When McCormack arrived on stage, it was reported by the Sligo Champion that the applause lasted several minutes.
McCormack sang twenty songs that night, including many of his famous operatic songs, Caro Amor, Where E’er You Walk and Panis Angelicus. Followed by some of his popular Irish songs; The Rose of Tralee, The Bard of Armagh, Where the River Shannon meets the Sea and The shortcut across the Rosses.
Before his last rendition of the night, McCormack spoke to the audience as reported by the Champion.
“It is seldom I make a speech, but I feel that this is a special occasion. I feel that I have come back home again. (Loud Applause.) Although I was born in Athlone I can safely and frankly say that the best six years of my life were spent here in Sligo, Summerhill College. Whether they were the happiest or not I do not know. Father Galvin, the President told me today to be careful not to say they were not, but as I am naturally a truthful man, I cannot say they were. (Laughter.) I just want to tell you that I feel I am back amongst home folks once again, and I thank you for your beautiful reception.”
The next day McCormack visited his old alma mater at Summerhill College and addressed the students. He told them that success was in their hands and to use the talents that God gave them. He spoke of his great love and affection for the College and that the pupils were the foundation of the new country. That evening he was entertained by the President Rev. Galvin and the faculty of the school. During his stay, it was said he renewed many old friendships and on his departure on Friday afternoon expressed himself as thoroughly pleased with his visit to Sligo.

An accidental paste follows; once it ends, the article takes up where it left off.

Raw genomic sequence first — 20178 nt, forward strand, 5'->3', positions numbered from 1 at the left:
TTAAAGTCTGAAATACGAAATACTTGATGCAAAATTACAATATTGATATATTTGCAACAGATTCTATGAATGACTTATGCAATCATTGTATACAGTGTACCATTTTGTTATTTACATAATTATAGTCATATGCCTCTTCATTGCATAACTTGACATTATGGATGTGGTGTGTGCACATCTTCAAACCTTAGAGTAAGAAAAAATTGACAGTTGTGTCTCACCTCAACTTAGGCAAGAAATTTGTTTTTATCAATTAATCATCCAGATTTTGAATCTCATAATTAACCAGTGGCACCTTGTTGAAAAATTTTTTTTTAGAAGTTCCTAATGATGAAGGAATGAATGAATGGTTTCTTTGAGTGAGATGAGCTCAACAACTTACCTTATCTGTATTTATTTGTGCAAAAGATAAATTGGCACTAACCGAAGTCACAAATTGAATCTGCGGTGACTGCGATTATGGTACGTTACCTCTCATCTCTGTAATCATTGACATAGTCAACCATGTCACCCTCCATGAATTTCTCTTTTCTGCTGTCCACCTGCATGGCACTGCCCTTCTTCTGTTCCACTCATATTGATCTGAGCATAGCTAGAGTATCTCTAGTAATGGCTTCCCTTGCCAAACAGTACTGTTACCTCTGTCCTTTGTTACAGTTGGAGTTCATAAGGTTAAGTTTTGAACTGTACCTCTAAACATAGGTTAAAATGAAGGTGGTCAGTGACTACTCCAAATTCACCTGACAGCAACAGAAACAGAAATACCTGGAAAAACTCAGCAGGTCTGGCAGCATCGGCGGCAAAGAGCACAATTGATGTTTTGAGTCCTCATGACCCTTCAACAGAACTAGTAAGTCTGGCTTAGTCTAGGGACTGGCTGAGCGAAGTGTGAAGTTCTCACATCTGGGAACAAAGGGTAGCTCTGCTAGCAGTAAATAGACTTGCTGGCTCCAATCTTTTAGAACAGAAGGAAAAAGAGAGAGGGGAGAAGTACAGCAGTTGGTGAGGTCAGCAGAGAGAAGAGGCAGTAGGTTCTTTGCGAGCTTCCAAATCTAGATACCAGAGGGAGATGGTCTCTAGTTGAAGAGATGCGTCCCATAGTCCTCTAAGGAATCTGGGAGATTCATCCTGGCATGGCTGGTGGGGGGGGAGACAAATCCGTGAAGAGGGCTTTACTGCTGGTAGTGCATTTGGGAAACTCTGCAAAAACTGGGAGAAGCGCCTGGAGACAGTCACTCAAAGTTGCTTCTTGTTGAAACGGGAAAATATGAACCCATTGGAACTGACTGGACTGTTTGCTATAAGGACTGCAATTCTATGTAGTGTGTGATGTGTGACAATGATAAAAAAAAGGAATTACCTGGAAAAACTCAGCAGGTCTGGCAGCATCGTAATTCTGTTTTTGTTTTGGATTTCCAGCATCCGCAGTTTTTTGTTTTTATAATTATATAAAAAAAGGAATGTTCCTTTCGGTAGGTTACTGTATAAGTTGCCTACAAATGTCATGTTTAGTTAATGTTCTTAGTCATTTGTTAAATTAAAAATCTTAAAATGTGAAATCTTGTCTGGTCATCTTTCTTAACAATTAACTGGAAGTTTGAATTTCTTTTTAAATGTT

McCormack was to officially retire two years later in 1938 with a farewell performance at the Royal Albert Hall in London but it was to be a short-lived retirement. He returned to the stage in 1939 to raise funds for the Red Cross for the war effort. He continued to perform concerts, toured, broadcast and recorded until 1943 when failing health finally forced him to retire permanently before illness affected his voice. McCormack returned to Ireland and lived in Booterstown, Dublin. He sadly passed away at only sixty-one years of emphysema and other complications.
Both in performance and on a recording, John McCormack is known for his signature “closing pianissimi” …a skill successfully achieved by few in the vocal world. The convincing portrayal of the words was an essential and integral part of his singing experience. The world-renown coach/accompanist Gerald Moore said, “…the secret of his hold on the vast public was his sincerity. If he could not sing a song with conviction he would throw it away. Every song had to have some special message for John.“
Sligo Champion – Gaiety Concert Advert 1936
Family portrait – Tatler 1916
Jim McSharry Collection – Gaiety Advert – http://bit.ly/1QVNKax